I have so many Bombo-Lumene stories that I don’t even know which ones to share. There have been floats down the rapids, frolics in the valley beyond the river, terrifying bridge crossings (though nothing like Kimpese), Milky Way Galaxy sightings, goats chasing dogs, dogs chasing goats, “wild animals” that turned out to be friends looking for food after everyone had gone to bed, or two guys singing “No Scrubs” and not remembering (or admitting to it) the next day.
The great thing about the Bombo-Lumene National Park is that it is such a hassle-free camping trip. Almost everyone who likes to escape Kinshasa has made a trip here, and it’s a relatively short trip on a much calmer road than the Route de Matadi which goes towards Zongo, Kimbese, or Kisantu. There are amenities if you want them, like a chalet with two rooms and a bathroom, hotel rooms in case you want to sleep in a bed, Florence Nightingale-type tents that can fit up to 10 people inside or smaller ones, each fitted with mattresses for each person, or you can just bring your own tent. There is no electricity though, so keep that in mind while making your decisions! The people who work there light the BBQ for you (if you want it), wash your dishes before you wake up the next day (bliss), and even light a bonfire after dinner if you so wish. You can apparently see wild animals like antelopes and water buffalos, but since someone from WWF who I think is by default luckier in seeing things like that than I am told me so, I am not convinced.
Bombo-Lumene is a national park in which the Bombo and Lumene Rivers meet. The biggest activity to do there, beyond BBQ-ing and drinking beer/water/wine/etc, is floating down the rapids, which can be either super fun or super terrifying, depending on the speed and depth of the river. There are hikes and walks and bathing spots in the river, which all make for a most relaxing, wonderful, peaceful and restful escape. If you go during dry season, there are even fewer bugs because the evenings are so cold (don’t forget sweaters and sleeping bags if you go then). Basically, if you are an expert camper, a newcomer to the great outdoors, looking for an easy and quick escape, or for whatever other reason you want, you must visit Bombo Lumene.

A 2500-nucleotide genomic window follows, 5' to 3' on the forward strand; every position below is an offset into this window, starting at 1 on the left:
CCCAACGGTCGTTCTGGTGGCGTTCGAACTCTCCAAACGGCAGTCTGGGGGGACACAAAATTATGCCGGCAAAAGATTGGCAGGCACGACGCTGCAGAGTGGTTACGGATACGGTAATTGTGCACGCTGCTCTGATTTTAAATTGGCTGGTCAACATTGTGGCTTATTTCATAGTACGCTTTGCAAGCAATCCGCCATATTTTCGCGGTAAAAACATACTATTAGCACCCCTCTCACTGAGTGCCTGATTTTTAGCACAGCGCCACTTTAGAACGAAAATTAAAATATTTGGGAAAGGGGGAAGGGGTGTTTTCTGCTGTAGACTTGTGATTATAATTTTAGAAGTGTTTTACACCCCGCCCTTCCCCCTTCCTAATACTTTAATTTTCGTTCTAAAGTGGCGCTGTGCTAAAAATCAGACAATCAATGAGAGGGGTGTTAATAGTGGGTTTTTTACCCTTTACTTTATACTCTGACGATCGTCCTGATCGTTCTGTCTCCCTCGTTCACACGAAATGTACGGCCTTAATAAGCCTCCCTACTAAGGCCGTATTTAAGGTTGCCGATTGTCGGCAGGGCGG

What to Bring: Food, drinks, tent/sleeping bag if you want to use your own, mosquito repellent, swimming suit and games. For most camp locations, you can drive your car right up to it, so it’s not necessary to pack very tightly (though easier).
Accommodation Options: Chalet (two rooms, one double bed in each, $25/room or $50 for whole chalet). This includes one bathroom and a gorgeous porch area that overlooks the valley and plains of Bombo-Lumene. 3 hotel rooms further away, one double bed and bathroom in each ($20/room). 4 enormous tents that can fit 8-10 people ($30/tent), light mattresses included in each, which can be set up either at the top near the Chalet or at the bottom by the river. You can also bring your own tent ($10/tent). Regardless of which option you choose, there is a $15 entry fee per person.
When to Go: Any time of year. Rainy season or dry season – getting there is not difficult, no matter the weather. A 4×4 is preferrable but not necessary, there is only a short sandy area you have to pass, the rest is on well-paved roads. If you go during dry season, it gets pretty chilly in the evenings so come prepared.
How to Get There: Bombo-Lumene is 130 km away from Gombe. Drive past the airport and keep going. At the big fork in the road, turn right towards Kikwit/Bandundu (left goes towards Maluku), and stay on that road until you see the Bombolumene sign on your right. You will have to sign in at the gate with the ICCN rangers, and then head straight down the sandy road until you get the camp site.
Travel Time: Bombo-Lumene is 130 km away from Gombe and takes about two to three hours to get there.
Risk Assessment: There are bugs, there is a river, but otherwise there are no risks.
Contacts: Mama Judith +243 (0) 99 579 8723